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Nitrogen-limitation and invasive sweetclover impacts vary between two Great Plains plant communities

Biological Invasions

By:
, ,
DOI: 10.1007/s10530-009-9678-y

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Abstract

Yellow sweetclover is an exotic herbaceous legume common in the Great Plains of the US. Although woody legumes have been shown to affect ecosystem processes through nitrogen (N) fixation (i.e., they can be considered "transformers" sensu Richardson et al. (2000)), the same has not been shown for short-lived herbaceous species. The objectives of this study were to (1) quantify the effects of yellow sweetclover on N mineralization and nitrification and (2) assess the effects of N fertilization on two plant communities, badlands sparse vegetation and western wheatgrass prairie. We used in situ (in wheatgrass prairie) and laboratory incubations (for both plant communities) to assess N dynamics at sites with high and low sweetclover cover in the two plant communities. We found that both N mineralization and nitrification were higher in the high sweetclover plots in the sparse plant community, but not in the wheatgrass prairie. To assess fertilization effects and determine if nutrients or water were limiting at our sites, we conducted a field experiment with five resource addition treatments, (1) N, (2) N + water, (3) water, (4) phosphorus, and (5) no addition. Water was limiting in the wheatgrass prairie but contrary to expectation, N was not. In contrast, N was limiting in the sparse community, where a fertilization effect was seen in exotic forbs, especially the toxic invader Halogeton glomeratus. Our results emphasize the contingent nature of plant invasion in which effects are largely dependent on attributes of the recipient vegetation.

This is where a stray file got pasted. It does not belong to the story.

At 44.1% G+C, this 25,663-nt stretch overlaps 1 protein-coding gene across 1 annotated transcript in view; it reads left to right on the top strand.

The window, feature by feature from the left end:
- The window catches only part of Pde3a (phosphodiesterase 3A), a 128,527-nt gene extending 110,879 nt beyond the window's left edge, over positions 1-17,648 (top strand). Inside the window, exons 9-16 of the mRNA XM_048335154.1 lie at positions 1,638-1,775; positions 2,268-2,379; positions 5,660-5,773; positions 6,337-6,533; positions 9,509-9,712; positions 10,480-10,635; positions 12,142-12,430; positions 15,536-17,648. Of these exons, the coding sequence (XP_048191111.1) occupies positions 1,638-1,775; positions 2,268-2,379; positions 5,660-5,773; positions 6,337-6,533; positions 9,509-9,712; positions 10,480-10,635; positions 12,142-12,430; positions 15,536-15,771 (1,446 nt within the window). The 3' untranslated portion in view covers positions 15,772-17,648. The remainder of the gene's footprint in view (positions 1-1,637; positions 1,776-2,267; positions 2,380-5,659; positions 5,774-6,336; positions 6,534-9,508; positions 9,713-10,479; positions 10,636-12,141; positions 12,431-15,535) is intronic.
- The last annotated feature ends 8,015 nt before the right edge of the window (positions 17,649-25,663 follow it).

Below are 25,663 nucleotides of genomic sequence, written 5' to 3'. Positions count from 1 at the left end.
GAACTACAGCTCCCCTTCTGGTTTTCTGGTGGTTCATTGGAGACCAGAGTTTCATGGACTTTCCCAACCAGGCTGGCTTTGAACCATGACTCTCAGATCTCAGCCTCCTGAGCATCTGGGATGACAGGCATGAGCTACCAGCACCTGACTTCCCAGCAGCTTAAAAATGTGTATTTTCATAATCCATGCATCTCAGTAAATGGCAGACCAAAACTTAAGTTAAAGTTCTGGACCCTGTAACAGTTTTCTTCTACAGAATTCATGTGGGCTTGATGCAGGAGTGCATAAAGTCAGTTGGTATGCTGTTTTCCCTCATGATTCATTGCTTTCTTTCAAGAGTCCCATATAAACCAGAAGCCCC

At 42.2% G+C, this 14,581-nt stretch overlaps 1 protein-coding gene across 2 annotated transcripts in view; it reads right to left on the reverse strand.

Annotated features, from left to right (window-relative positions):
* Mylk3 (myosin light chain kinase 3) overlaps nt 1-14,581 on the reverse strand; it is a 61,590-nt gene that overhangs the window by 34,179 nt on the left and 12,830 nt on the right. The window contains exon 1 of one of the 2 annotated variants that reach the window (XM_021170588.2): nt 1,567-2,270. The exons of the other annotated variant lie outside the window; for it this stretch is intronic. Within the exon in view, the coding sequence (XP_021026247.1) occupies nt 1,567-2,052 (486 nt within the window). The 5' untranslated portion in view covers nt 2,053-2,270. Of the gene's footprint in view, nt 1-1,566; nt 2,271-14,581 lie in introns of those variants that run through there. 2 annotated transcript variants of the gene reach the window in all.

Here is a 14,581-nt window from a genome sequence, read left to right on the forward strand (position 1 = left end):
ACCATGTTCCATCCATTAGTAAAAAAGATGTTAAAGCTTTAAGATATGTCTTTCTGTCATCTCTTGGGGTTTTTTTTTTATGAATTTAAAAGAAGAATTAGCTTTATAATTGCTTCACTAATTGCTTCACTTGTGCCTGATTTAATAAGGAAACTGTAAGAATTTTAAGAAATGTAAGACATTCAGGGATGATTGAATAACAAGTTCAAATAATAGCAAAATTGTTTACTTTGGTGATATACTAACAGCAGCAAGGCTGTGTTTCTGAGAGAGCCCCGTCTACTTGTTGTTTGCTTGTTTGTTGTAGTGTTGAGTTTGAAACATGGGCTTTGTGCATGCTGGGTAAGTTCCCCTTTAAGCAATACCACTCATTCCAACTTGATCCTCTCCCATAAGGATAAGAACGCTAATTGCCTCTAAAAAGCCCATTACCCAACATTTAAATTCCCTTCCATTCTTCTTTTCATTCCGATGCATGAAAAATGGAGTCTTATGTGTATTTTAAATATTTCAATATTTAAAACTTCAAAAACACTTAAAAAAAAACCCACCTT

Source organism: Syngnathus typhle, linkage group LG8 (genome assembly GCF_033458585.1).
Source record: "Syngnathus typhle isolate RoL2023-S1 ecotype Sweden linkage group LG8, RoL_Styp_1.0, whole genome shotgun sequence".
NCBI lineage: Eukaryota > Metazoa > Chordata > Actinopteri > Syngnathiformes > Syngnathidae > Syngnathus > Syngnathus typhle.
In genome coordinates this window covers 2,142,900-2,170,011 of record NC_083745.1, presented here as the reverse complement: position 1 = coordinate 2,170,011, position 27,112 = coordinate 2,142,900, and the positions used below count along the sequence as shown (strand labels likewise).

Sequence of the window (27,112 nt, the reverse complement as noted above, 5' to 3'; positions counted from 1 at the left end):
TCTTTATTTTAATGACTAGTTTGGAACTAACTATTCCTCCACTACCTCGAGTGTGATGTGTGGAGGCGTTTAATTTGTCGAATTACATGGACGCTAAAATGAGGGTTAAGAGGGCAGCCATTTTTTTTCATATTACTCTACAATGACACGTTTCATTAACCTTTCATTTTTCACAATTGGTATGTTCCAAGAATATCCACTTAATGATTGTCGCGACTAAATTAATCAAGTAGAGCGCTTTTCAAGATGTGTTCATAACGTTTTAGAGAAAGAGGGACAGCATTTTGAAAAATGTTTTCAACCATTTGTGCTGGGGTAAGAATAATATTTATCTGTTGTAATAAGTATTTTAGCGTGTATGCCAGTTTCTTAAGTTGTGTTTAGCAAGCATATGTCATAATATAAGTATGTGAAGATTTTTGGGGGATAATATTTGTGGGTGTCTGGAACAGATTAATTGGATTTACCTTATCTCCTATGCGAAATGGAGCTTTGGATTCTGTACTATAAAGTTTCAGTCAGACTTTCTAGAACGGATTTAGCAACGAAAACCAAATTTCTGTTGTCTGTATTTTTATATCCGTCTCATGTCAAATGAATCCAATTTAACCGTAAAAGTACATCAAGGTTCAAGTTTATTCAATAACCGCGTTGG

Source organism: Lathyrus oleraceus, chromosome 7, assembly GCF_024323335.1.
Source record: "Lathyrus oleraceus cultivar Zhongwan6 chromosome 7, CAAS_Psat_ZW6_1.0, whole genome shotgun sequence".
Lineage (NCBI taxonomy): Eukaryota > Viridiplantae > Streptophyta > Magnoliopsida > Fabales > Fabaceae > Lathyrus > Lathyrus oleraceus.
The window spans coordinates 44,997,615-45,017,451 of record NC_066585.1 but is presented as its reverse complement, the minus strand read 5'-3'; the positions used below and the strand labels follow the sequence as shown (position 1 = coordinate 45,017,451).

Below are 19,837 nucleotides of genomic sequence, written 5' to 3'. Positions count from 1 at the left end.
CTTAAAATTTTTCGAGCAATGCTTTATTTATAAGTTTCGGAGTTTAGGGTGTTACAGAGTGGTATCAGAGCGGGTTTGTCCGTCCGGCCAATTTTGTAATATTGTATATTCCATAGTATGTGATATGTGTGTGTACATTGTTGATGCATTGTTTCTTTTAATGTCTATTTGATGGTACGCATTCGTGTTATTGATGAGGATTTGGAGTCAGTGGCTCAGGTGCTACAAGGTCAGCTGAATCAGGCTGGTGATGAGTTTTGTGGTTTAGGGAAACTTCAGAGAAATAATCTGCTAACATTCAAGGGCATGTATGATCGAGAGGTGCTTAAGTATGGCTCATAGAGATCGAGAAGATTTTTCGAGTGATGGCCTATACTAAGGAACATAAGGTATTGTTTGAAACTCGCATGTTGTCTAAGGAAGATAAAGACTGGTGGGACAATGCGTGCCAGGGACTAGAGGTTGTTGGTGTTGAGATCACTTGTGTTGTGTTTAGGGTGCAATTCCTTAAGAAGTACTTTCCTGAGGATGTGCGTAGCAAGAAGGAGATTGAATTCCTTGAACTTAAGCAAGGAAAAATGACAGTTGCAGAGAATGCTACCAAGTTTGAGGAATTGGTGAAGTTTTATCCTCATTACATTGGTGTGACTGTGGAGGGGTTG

Additional Publication Details

Publication type:
Article
Publication Subtype:
Journal Article
Title:
Nitrogen-limitation and invasive sweetclover impacts vary between two Great Plains plant communities
Series title:
Biological Invasions
DOI:
10.1007/s10530-009-9678-y
Volume
12
Issue:
8
Year Published:
2010
Language:
English
Publisher:
Springer
Publisher location:
Amsterdam, Netherlands
Contributing office(s):
Northern Prairie Wildlife Research Center
Description:
15 p.
Larger Work Type:
Article
Larger Work Subtype:
Journal Article
Larger Work Title:
Biological Invasions
First page:
2735
Last page:
2749
Number of Pages:
15
Country:
United States
Other Geospatial:
Great Plains